Posted by: cousindampier | 29 May 2014

The Way Home, Day 3

Almaty and Apples and all that

Almaty and Apples and all that


With time and perspective, a proper story about Almaty will emerge. With three days, it is impossible to write coherently about a year there.. It is a city I can warmly call home. Leaving is a difficult necessity. There are a hundred cliches about home and saying goodbye one can throw out and they are simultaneously both true and empty.

In his ‘Farewell’ poem, Robert Nichols writes:

O bronzen pines, evening of gold and blue,
Steep mellow slope, brimmed twilit pools below,
Hushed trees, still vale dissolving in the dew,
Farewell. Farewell. There is no more to do.
We have been happy. Happy now I go.

There were wonderful times had and there is excitement in the future, and it was a happy year. And yet once again, I am leaving one home to move to another; and I am starting to wonder if home is the road.

This thought was brought to full manifestation in Istanbul.

The Best Island Hostel has a large rooftop balcony, and they have turned it into about ten more beds. The mattresses are on the ground, and you sleep out underneath the stars of the Bosphorous, with seagulls circling the lights of the Hagia Sophia close by. And it is here I meet T the Hitchhiker.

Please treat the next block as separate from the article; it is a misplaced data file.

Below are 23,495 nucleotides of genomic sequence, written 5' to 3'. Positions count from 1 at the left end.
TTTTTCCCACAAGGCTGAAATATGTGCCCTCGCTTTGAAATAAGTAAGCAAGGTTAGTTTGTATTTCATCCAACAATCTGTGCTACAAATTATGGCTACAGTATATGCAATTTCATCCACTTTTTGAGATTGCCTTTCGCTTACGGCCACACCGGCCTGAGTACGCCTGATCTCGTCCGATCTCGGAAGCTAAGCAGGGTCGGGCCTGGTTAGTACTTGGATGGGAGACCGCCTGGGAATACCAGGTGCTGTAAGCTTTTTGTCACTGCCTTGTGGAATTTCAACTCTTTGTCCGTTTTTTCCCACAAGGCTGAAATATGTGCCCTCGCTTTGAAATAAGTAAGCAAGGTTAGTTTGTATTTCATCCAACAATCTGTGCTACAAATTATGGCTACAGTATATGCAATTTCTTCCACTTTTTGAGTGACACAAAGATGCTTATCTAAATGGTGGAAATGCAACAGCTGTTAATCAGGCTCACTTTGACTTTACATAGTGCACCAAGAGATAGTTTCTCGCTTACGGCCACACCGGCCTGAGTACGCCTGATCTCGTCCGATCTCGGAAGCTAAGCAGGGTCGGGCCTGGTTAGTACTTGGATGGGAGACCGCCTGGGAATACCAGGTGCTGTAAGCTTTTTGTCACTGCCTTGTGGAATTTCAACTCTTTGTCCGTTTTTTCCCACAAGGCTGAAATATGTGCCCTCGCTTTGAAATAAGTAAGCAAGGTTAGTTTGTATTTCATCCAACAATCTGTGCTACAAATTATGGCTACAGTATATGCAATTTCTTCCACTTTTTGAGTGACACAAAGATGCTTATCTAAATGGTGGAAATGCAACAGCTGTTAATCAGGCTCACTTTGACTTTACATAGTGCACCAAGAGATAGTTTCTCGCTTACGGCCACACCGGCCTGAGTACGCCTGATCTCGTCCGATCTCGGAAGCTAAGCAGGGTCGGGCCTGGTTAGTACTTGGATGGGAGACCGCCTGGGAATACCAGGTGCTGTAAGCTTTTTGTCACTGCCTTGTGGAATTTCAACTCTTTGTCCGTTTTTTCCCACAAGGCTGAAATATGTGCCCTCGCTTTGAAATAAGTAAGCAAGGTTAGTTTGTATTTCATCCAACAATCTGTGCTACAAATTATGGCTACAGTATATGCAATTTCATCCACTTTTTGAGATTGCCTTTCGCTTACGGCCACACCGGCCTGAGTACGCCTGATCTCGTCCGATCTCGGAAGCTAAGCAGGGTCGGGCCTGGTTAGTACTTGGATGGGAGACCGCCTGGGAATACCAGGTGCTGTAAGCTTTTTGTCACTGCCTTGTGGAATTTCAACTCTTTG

Like any profession, if you spend enough time doing something, you sense who is a professional. T the Hitchhiker was a professional traveller. There was one bag, a minimum of clothing; a small notebook, and one of those large scarves which has several uses. She knew what she was there for.

And what she was in Istanbul for was to begin a month-long hitchhiking throughout Turkey. This was interesting, because last time I’d been in Istanbul I’d met a guy doing a similar thing, and this formed the basis of my response. I didn’t know that Turkey was such a friendly place to hitchhike through.

Apparently it is. And so is Serbia. The United States is harder to get a ride in. Ireland was cool. And this went on, as T the Hitchhiker works at a university in Toulouse (if I recall correctly), and for the past decade, every summer, she packs up her single bag, goes to a country, and spends a month hitchhiking through it.

I had a 30 kilo suitcase I was already thinking about dumping (mostly to avoid $100 baggage fees). Hearing this certainly didn’t help, but it was a refreshing cap to both Almaty and my year away from America; for when I used to hear stories like this, I would think “Dammit! What am I doing wrong, that sounds cool.”

And now, I find I think, “Cool. Why not me?”


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